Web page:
I was driving up to participate in a fun community picture collage event at the Yerba Buena Center for the Arts when I noticed billionaire Ron Conway, one of the fathers of angel investing stand in line just like the rest of us. He was probably in line for 10 minutes as the process took forever.
The reason why he’s a billionaire is because he invested in Larry Page and Sergey Brin when their company was still called Backrub at a sub $75 million valuation. Google is now worth $379 billion. Then there’s other hits such as Twitter, Facebook, Dropbox, Pinterest, Airbnb, and Zappos.
I briefly met Ron at a fund raiser for San Francisco Mayor Ed Lee a couple years ago, but didn’t say anything more than a “hi.” What strikes me about Ron is that he seems like a nice guy who deeply cares about the city of San Francisco through his various activism.
Ron’s patience reminded me that no matter how rich you get, it’s a good idea to stay humble and wait your turn like everybody else. Entitlement is a poison that will ruin you. And if you don’t want to respect the existing organization’s methodology or people, feel free to start your own.
See you at Ed’s election party this Tuesday Ron Conway!
Related: Billionaires: They’re Just Like Us!
Rob @ MoneyNomad says
Great illustration to prove a valuable point (real pictures help a lot). Honestly, patience is one of my biggest challenges – and it’s good to recognize it. It would be so great to be a success yesterday. However, we only become a success by taking one day at a time – and doing our very best.
Great thought and I look forward to reading more.
Sanjib Saha says
I am from India and I must say this is something our Indian politicians need to learn from these people. Simplicity at its best. Massive respect for this man. Cheers!
Wow that’s cool. You just never know who you’re gonna see in the Bay Area. We must not let power and riches go to our heads. Great true story and that’s awesome you got a pic too!
Money Beagle says
In my magical world, anytime anybody says the words “Do you know who I am?” they would be stripped of fame, fortune, and status.
Financial Samurai says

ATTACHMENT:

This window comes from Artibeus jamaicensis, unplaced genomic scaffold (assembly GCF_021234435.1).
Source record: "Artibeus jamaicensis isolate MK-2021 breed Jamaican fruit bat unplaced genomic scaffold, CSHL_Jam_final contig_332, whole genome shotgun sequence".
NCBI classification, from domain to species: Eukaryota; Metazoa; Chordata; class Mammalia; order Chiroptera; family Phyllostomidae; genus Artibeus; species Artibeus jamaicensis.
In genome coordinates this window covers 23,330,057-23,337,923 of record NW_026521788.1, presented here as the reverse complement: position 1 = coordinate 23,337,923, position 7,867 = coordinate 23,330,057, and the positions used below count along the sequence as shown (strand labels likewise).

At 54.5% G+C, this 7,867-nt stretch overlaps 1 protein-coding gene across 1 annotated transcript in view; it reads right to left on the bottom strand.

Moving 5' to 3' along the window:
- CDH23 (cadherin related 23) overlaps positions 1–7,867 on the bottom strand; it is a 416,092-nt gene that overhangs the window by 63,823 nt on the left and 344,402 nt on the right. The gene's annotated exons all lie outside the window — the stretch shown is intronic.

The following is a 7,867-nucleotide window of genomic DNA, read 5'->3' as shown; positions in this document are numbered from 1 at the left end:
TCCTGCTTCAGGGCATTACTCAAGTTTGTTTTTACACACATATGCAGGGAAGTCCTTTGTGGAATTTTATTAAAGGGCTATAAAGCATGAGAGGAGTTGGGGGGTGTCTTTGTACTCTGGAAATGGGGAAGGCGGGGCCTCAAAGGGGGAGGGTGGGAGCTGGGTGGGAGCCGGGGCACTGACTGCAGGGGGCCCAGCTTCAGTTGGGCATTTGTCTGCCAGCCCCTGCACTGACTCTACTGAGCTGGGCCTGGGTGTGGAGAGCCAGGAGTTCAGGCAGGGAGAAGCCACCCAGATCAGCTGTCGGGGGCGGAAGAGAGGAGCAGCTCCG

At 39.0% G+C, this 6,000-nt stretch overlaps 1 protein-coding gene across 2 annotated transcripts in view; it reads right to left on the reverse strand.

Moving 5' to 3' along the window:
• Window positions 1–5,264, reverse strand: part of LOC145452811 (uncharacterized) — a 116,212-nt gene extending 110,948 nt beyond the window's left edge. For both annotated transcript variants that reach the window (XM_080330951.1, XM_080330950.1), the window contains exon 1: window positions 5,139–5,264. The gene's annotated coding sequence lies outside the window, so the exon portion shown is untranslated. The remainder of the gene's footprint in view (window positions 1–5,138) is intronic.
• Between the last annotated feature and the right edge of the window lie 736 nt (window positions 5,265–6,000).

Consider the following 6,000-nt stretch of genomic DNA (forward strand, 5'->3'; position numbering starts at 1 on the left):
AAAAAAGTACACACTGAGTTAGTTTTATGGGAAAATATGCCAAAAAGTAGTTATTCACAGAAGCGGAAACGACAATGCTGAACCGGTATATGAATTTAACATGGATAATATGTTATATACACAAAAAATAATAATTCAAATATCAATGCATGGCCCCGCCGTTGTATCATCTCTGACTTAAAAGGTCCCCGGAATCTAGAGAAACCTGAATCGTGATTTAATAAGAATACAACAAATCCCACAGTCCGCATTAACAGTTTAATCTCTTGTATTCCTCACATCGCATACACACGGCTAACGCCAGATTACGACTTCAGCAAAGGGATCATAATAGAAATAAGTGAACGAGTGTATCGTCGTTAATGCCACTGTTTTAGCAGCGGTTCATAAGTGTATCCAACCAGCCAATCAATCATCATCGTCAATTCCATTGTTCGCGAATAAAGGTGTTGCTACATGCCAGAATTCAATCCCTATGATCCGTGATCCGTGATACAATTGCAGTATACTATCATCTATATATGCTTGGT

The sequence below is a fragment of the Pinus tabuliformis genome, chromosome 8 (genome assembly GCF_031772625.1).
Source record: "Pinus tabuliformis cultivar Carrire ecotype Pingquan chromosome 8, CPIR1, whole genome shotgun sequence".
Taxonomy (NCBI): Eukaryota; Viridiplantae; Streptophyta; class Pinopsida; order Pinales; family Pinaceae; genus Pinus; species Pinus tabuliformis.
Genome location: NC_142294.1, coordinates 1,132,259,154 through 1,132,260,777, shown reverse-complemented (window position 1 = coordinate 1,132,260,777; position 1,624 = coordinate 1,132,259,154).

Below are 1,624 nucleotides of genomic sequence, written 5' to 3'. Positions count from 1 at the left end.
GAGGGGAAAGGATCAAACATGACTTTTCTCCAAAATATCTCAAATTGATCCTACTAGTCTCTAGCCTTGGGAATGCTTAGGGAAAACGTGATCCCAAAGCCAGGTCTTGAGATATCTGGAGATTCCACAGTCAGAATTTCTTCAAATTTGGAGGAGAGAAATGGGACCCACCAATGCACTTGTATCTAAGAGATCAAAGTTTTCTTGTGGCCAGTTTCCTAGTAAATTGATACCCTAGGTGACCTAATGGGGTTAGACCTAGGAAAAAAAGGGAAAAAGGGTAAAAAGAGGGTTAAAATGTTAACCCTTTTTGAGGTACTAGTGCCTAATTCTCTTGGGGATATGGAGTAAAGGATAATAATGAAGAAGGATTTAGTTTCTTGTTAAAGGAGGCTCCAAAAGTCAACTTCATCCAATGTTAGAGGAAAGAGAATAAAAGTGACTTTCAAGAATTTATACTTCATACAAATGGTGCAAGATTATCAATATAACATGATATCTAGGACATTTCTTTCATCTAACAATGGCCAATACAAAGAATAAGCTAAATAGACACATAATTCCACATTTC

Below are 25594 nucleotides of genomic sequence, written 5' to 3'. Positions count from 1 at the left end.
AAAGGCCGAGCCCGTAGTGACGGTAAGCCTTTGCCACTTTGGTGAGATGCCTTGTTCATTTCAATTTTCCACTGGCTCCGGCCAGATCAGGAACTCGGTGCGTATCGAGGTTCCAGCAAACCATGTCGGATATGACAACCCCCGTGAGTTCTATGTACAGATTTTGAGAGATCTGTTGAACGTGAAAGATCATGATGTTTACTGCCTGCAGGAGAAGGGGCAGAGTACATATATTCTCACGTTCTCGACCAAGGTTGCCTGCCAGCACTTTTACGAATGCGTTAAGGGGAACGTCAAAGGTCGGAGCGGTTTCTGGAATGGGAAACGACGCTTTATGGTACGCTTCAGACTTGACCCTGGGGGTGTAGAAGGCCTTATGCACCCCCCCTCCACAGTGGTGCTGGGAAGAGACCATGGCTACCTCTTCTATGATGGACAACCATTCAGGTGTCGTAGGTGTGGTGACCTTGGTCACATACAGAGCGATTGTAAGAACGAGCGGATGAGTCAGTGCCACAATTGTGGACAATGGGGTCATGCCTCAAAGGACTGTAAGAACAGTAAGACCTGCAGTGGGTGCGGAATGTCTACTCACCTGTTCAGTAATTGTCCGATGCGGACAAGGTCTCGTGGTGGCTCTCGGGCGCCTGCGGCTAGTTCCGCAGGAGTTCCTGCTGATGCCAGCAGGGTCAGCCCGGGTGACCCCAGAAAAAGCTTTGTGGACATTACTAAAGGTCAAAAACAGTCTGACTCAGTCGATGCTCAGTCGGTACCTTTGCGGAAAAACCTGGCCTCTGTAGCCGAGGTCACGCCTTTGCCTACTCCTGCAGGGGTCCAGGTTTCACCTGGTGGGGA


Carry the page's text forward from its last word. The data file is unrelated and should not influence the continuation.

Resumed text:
A very insightful observation about Ron. I think the idea about entitlement being a poison applies more to the rich and famous and not so much to the simply rich – like Ron Conway and other self-made billionaires. Humility is an under-rated virtue in our world.
I have an interesting scenario. My department hired a new manager who clearly doesn’t know much. She’s already come in and trying to shake everything up and doesn’t respect what the people have done already. I don’t want to build a relationship with her because it’s obvious she’s not going to last for more than a year. Management was desperate to hire someone and settle with her which is a mistake.
“What! Wait 10 minutes?! Don’t you realise WHO I AM!?!”
I always enjoy a good laugh when I hear this in the media from celebrities or other famous people, although I’d prefer to know that people didn’t act this way.
Great example by Ron, and thanks for sharing this FS. This is another reason I love these blogs so much – spreading good examples and messages as opposed to what the media like to do.
Financial Samurai says
Some MD at Goldman said that once on an airplane, and he got fired the next month when it got back to management. Gotta cut the ego out!
Now THAT’s the sort of story I’d love to hear more of! Nice to know Karma can occasionally do it’s thing even with big hot-shot Goldman’s MD’s. Thanks for sharing!
“Don’t you people know who I think I am?” – Steve Mittleman, while being ignored, abused and heckled by a hostile audience.
It would definitely be hard to hide that guy so I guess it wasn’t too hard to spot him.
Jokes aside, he’s someone who definitely was at the right place at the right time. An inspiration no doubt.
“Entitlement is a poison that will ruin you.” Yes, and it creeps in and affects everyone, not just billionaires. I’ve seen plenty of good military folks ruined by it, for instance.